A San Francisco woman who rented out her apartment on AirBnB, a service that allows people to rent out their spare rooms or entire apartments as vacation rentals without the icky feeling that comes along with Craigslist, has had her home completely destroyed by a renter who turned out to be a vandal and a total fraud.
To say the creep violated blogger and traveler Emily J's trust would be a vast understatement. The guy who went by the name "Dj Pattrson" not only destroyed Emily's apartment, but he also stole her identity, her locked-away valuables and and left the apartment in a terrifying state of disarray.
In her lengthy blog post detailing the incident, Emily explains how she returned home after a week of business travel to a "pungent odor" wafting from her apartment and opened the door to find a harrowing series of sights: The creep had "smashed a hole through a locked closet door" to remove her passport, credit cards and her grandmother's jewelry she had secured away. A camera, iPod and an old laptop had been stolen along with a backup drive containing "her entire life." Her own scanner had been used to photocopy her birth certificate and social security card. And then it gets really bizzare:
They did weird stuff too: moving things around in a spooky, psychotic kind of way - creepy little things that I am still discovering as I dig through the wreckage - like cutting the tags off my pillows, and hanging a painting of Paris on the wall that I had never hung before... probably while wearing my now-missing Ugg boots and Roots cap.And then there's the filth:
The kitchen was a disaster - the sink piled high with filthy dishes, pots and pans burnt out and ruined. Comet Cleanser was dumped everywhere... The death-like smell emanating from the bathroom was frightening (and still is) and the bathroom sink was caked with a crusty yellow substance. Various pairs of my gloves were strewn about - leather, dishwashing and otherwise - I imagine in a weak attempt to cover up fingerprints. Whoever these people were, they were living large and having one hell of a time for an entire week inside my home, unwatched, unchecked, free to do whatever destruction they wished. And damn, did they do a lot of it.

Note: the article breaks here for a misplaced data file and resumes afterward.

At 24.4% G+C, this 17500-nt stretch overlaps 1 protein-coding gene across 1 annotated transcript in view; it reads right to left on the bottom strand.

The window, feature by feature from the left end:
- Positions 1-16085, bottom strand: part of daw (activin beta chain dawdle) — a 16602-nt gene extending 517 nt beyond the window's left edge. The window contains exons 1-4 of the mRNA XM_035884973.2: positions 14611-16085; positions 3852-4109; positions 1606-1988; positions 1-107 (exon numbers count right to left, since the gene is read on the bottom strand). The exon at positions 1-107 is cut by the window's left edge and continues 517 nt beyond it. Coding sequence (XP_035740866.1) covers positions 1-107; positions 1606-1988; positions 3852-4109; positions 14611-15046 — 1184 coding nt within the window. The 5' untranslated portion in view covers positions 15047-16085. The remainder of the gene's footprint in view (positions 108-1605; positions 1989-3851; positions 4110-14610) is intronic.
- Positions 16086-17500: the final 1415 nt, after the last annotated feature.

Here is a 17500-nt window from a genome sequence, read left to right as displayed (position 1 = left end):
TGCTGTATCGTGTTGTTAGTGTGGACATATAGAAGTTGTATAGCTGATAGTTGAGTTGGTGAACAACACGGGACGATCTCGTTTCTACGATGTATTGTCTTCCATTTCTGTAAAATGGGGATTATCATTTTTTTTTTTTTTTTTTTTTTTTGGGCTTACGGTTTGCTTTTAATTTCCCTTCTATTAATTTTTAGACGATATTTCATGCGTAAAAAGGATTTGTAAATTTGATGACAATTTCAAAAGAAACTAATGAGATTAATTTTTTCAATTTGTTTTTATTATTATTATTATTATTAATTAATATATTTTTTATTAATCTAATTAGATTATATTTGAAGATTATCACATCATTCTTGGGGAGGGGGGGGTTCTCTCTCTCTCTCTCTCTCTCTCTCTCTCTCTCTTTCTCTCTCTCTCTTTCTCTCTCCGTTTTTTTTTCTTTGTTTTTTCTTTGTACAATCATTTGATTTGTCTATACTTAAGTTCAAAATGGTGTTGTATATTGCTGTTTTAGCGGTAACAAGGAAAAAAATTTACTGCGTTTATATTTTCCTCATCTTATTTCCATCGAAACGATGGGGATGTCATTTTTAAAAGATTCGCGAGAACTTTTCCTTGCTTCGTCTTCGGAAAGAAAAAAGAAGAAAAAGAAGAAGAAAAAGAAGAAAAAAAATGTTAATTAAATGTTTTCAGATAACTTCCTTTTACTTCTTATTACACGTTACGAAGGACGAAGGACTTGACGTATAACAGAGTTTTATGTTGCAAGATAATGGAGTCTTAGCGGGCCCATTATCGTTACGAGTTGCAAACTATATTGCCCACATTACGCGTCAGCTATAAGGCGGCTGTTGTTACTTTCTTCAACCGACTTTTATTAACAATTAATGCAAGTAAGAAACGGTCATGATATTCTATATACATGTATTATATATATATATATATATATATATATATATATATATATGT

Mounds of her possessions were also reduced to ash after the vandals (witnesses apparently saw multiple people coming and going), used her fireplace to burn a set of guest sheets she had left out. Adding to the whole ordeal, Dj Pattrson was apparently sending Emily cheery messages about what a good time he was having enjoying her "bathed in sunlight" apartment.
Likening the experience to being the victim of a rape, Emily explains the aftermath: SFPD searched her home, CSI dusted for fingerprints and she had a difficult time reaching the usually prompt AirBnB customer service, although she does say the company has been helpful, empathetic and supportive after the ordeal.
Still, Emily was critical of AirBnB's policies, which she says do not allow contact information to be exchanged between host and renter until payment has been made - a policy apparently designed to prevent side deals where AirBnB can't include their fees. Although, when SFist spoke with several local hosts who use the service, it is possible to vet potential renters through messages on the system or by looking for mutual connections on Facebook, allowing friends and contacts to vouch for possible renters.
And there's a somewhat positive note to the end of the story, TechCrunch followed up with Brian Chesky, CEO of the San Francisco-based startup, who explained that the suspect was in custody as of Tuesday and AirBnB is working closely with Emily"to assist financially, find new housing for the host, and anything else she can think of to make her life easier." Which seems very nice of them, in fact. Chesky also penned another follow up about the changes to the company's security policies late yesterday.